“Beth, where’s the fog then?” Dad called.
“I don’t know. You turn it on.”
Dad swore “Here,” he said handing me the bowl. “Give out the candy.” He fled down the steps. “Wait,” he said. “Do you smell something burning, Nathan?”
“The food!” Mom cried. She ripped off her hat, racing up the steps past me, and cursing me as she passed.
“You said I could hand out candy!” I called after her.
My aunt and uncle’s van pulled up our driveway. My grandpa wobbled out on creaking knees, but his wrinkled face looked stone cold cruel. His white hair was greased up, he wore a leather jacket, and a distinct lucky strike dangled from his lip. This wasn’t a costume. Aunt Margret and Uncle Jim followed behind him with my cousins.
“Hey, Grandpa,” I said.
“Who are you?” he asked.
“Nathan,” I said. “David’s son.”
He inhaled smoke then dropped the cigarette, stamping it out with new black cowboy boots. “Look,” he said. “I don’t know who’re talking about, but I aint got no son.” Aunt Margret and Uncle Jim came up behind him, smiled a hello to me, unwilling to even try and correct Grandpa. He limped passed me. I wanted to hug him, but I knew I couldn’t. I felt in shock. Aunt Margret placed a hand on my shoulder and complimented my costume then asked where my parents were. I said somewhere. Jim greeted me the same, asked if my Dad had any beers left, it was one hell of a day apparently. My cousins Carole and George passed by, swiping candy. Dad came out on the porch and relieved me of my candy duties, pulling the upside down, severed head candy bowl from me.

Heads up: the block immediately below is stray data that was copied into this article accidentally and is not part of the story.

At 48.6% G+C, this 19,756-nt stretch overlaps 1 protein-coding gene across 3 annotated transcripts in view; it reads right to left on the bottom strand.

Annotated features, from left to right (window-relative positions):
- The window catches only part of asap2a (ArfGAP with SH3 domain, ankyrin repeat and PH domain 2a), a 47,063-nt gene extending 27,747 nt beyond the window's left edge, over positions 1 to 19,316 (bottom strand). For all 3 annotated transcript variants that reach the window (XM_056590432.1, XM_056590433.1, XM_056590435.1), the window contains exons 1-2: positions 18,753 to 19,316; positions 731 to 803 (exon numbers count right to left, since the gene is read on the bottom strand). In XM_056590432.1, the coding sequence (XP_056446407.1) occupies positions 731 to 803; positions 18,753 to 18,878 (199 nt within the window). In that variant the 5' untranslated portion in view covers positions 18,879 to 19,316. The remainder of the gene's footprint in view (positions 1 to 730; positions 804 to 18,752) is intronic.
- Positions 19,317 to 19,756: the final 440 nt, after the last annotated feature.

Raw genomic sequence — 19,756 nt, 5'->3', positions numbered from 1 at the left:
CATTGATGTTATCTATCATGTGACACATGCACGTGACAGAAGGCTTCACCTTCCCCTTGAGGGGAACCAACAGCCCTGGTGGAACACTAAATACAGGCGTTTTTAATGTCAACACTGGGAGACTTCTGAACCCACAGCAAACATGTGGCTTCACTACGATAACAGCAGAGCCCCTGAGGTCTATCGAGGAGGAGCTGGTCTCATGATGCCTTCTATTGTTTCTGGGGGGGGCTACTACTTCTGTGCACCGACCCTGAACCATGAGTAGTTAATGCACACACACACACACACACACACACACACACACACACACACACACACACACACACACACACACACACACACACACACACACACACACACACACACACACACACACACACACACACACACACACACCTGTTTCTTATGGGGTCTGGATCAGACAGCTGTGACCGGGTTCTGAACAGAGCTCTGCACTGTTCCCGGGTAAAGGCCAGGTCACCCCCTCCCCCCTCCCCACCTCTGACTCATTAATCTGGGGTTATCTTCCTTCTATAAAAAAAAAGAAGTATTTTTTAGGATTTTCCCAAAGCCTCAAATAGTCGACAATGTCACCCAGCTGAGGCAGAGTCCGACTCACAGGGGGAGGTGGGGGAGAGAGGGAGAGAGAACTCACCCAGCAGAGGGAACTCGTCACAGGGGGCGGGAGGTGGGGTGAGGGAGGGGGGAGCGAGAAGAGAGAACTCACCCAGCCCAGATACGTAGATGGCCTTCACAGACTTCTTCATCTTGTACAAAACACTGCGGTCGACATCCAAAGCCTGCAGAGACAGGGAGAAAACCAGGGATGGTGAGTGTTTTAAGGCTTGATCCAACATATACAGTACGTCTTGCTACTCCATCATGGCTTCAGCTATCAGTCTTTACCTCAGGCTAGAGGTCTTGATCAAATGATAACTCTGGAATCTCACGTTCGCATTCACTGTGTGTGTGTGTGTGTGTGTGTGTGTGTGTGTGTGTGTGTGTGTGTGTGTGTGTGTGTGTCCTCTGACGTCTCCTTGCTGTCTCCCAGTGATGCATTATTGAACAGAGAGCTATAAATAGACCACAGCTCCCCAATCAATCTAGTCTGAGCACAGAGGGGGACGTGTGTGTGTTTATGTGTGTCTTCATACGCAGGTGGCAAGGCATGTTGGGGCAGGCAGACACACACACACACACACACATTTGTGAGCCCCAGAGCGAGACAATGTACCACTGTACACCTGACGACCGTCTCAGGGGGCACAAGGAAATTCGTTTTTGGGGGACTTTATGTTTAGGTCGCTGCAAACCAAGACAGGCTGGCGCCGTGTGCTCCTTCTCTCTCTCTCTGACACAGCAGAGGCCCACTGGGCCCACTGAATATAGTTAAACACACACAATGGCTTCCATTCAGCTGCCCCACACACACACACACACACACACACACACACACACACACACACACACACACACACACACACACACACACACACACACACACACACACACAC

“Go on in, and say hello,” he said.
The family was in the living room, drinking cider served from a witch’s cauldron my mom found somewhere. Charlie and Susan were sitting on the sofa together.
“Hey Nathan,” Susan said.
“Hi,” I said.
“Uh oh,” Charlie said. “Looks like you got him excited again. Don’t get a boner, dude.”
Susan punched his shoulder. “Shut up, Charles.”
“Thanks,” I said, and turned away. My face went red behind the makeup. Why was he always saying these things around her? My embarrassment disappeared when I saw Grandpa sitting close by Aunt Margret, a proximity limit she implemented, with his arms crossed. He glanced over at Susan and us, winked and pulled out something from his jacket pocket. “Is grandpa cleaning his fingernails with a switch blade?” I asked. The blade flashed open like a little piece of lightening, and he expertly dug the grit from his fingernails, blowing kisses across the room.
by James Carney